Do authors own their characters? And if a writer retrospectively meddles with the fate of a beloved figure, should fans pay attention? Cauldrons have spluttered and wands drooped all over the Potterverse since JK Rowling announced – in an interview with Wonderland magazine – that she should never have yoked Hermione Grainger with Ron Weasley at the end of Deathly Hallows.
Instead, Harry himself should have clicked with Herm. “I wrote the Hermione-Ron relationship as a form of wish fulfilment,” Rowling now says. “For reasons that have very little to do with literature and far more to do with me clinging to the plot as I first imagined it, Hermione ended up with Ron.”
This storm in a sorting-hat may prompt some Muggles to reflect that Potter maniacs should just – well, get a Rowling-free life. But the hurt and outrage at this instance of authorial hindsight points to a very modern form of an ancient practice. Since the days of The Odyssey and The Iliad, epic narrative cycles have spun off endless new incarnations for the people and plots within them. Readers and hearers have always made the storytellers’ myths their own – right up to the fan-fiction websites that rewrite Jane Austen’s novels as vampire-slasher melodramas or recast Kirk and Spock from Star Trek as long-term lovers.
So why should JKR’s fanbase fret if she changes her mind? Enter modern intellectual-property law. Since her early battles with the pirates over rip-off Potter merchandise, not to mention the rogue editions that spread all over the globe, Rowling has – for good, self-protective reasons – turned into a vigilant controller to match Dolores Umbridge, Professor of Defence against Dark Arts.
This fierce defence of copyrights has led her to place an unusually heavy hand on the post-books trajectory of the wizard and his chums. Notably, the 2012 launch of the Pottermore website – in conjunction with Sony – signalled an intention to manage the entire Potter experience for dedicated followers.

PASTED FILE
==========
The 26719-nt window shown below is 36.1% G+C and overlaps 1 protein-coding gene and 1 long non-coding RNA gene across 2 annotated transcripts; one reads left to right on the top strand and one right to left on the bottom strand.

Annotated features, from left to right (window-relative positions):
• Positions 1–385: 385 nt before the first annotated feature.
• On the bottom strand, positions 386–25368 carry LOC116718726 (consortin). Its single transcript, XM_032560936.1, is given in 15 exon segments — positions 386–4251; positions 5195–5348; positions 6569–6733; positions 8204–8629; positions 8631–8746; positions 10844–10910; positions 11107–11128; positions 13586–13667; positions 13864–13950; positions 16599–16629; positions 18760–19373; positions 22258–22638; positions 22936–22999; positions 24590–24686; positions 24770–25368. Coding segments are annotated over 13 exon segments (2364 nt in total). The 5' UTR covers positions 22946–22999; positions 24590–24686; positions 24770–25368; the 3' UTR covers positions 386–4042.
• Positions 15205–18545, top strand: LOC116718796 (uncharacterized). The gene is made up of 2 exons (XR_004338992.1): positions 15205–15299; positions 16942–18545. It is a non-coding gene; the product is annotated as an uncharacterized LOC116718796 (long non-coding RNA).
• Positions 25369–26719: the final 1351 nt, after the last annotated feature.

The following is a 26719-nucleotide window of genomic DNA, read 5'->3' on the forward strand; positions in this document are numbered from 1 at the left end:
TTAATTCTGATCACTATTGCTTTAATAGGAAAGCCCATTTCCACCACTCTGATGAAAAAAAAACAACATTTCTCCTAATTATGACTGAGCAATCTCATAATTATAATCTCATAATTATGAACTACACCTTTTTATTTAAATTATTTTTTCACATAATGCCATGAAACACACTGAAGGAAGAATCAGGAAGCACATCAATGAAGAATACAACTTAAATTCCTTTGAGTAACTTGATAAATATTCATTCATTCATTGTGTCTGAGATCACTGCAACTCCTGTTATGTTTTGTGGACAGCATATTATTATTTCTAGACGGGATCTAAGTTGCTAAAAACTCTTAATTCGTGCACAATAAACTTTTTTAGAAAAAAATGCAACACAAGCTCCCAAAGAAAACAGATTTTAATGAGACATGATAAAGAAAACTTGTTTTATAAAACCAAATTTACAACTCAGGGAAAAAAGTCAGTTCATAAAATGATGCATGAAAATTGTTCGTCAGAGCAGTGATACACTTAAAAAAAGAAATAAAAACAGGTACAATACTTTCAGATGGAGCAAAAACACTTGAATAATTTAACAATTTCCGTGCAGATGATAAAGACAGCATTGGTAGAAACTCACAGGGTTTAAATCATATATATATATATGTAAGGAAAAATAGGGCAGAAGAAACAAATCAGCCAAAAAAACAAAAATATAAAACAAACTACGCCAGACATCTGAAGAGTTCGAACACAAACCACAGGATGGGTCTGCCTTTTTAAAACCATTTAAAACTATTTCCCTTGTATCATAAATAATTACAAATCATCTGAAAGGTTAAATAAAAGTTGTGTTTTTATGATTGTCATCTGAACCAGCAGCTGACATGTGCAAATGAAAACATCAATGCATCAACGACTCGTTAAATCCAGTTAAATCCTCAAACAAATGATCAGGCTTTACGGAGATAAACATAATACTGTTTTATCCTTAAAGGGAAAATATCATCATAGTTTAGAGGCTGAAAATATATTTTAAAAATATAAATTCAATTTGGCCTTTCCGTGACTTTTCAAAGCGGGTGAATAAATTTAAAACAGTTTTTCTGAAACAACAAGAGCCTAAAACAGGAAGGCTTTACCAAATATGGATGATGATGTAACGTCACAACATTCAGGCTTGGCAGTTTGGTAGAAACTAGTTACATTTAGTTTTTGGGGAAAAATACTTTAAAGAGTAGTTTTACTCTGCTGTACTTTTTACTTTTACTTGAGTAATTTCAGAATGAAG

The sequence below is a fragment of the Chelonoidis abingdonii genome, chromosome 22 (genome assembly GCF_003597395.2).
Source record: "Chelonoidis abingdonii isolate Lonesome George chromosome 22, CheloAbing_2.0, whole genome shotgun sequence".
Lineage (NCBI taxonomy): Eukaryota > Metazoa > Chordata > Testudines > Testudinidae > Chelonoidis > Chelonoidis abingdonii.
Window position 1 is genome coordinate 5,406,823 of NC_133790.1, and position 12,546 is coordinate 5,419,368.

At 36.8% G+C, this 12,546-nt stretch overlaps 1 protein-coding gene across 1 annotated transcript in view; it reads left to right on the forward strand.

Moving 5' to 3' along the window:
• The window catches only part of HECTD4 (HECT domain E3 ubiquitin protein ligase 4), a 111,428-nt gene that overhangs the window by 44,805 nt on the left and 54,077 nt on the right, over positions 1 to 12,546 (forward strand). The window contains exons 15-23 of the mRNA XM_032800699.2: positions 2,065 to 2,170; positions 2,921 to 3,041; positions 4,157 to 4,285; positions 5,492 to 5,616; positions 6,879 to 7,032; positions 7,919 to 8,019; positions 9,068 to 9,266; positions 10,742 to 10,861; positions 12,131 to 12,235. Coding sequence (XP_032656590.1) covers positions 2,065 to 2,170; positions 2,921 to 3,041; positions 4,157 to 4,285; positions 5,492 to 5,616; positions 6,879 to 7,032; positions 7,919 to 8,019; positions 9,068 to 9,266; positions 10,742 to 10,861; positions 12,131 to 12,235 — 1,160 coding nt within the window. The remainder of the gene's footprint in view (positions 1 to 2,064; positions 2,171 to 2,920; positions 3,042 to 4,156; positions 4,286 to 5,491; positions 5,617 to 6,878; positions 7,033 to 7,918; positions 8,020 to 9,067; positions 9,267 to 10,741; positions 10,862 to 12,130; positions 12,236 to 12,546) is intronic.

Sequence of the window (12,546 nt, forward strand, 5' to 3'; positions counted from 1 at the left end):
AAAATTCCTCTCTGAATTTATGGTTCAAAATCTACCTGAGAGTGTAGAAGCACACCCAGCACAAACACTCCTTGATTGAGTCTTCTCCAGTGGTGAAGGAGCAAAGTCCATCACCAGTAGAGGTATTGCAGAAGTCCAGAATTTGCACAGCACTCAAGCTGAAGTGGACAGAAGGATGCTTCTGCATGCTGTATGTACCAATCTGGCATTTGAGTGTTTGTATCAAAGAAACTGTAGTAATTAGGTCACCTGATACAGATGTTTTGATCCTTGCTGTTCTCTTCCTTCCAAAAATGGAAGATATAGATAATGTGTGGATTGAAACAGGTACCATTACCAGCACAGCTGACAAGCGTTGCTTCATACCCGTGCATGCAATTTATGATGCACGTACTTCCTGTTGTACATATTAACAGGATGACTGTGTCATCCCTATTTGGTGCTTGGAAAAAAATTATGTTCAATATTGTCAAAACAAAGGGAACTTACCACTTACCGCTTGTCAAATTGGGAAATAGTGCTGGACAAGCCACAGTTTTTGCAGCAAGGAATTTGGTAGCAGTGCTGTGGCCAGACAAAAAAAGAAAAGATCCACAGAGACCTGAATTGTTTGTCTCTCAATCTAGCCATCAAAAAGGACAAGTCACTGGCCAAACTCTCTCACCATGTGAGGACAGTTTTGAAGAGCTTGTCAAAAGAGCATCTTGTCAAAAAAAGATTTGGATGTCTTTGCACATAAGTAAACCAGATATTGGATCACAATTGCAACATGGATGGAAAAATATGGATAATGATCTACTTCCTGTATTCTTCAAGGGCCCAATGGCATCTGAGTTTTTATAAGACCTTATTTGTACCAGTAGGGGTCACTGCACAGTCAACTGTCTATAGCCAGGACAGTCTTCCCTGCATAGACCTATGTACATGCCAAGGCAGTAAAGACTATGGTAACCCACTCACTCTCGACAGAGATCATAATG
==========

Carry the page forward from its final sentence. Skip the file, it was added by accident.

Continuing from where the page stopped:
In return, they gained access to extra chunks of back-story and an ever-expanding variety of interactive treats (mixing spells, duels with rival houses, etc). Vitally, Pottermore became the sole distributor of Rowling’s e-book editions. This territorial stranglehold has clearly worked for many fans. Dutifully, they feel dismay when the all-powerful brand manager reveals her second thoughts.
Rowling is not the first adored bestseller to seek to tweak her published work. Famously, Charles Dickens – one of the first modern examples of a literary giant whose characters broke free to live their own pop-cultural lives – revised the ending of Great Expectations.
Again, the twist turned on marriage. In the 1861 original, sadder-and-wiser Pip and his ice queen Estella definitively part. In the revision, they seem to get together – although Dickens’s ambiguous line “I saw the shadow of no parting from her,” does leave other options open.
From Peter Rabbit and Hercule Poirot to Sherlock Holmes and James Bond, the money-spinning icons of modern literature have fallen one by one into the hands of franchise lawyers and estate enforcers. But the Hogwarts crew have joined this select company with unparalleled swiftness.
Uniquely, Rowling has also overseen every aspect of their multimedia marketing, from the movies to Lego sets and computer games. Hence, perhaps, some disgruntled fans’ belief that her backtracking opinions have the power to sway their private fantasies. However, only the obedient will really care. Go to harrypotterfanfiction.com and you will find (as of yesterday) 81,472 entirely unauthorised Hogwarts and post-Hogwarts tales – all of them beyond the reach of the Pottermore police.
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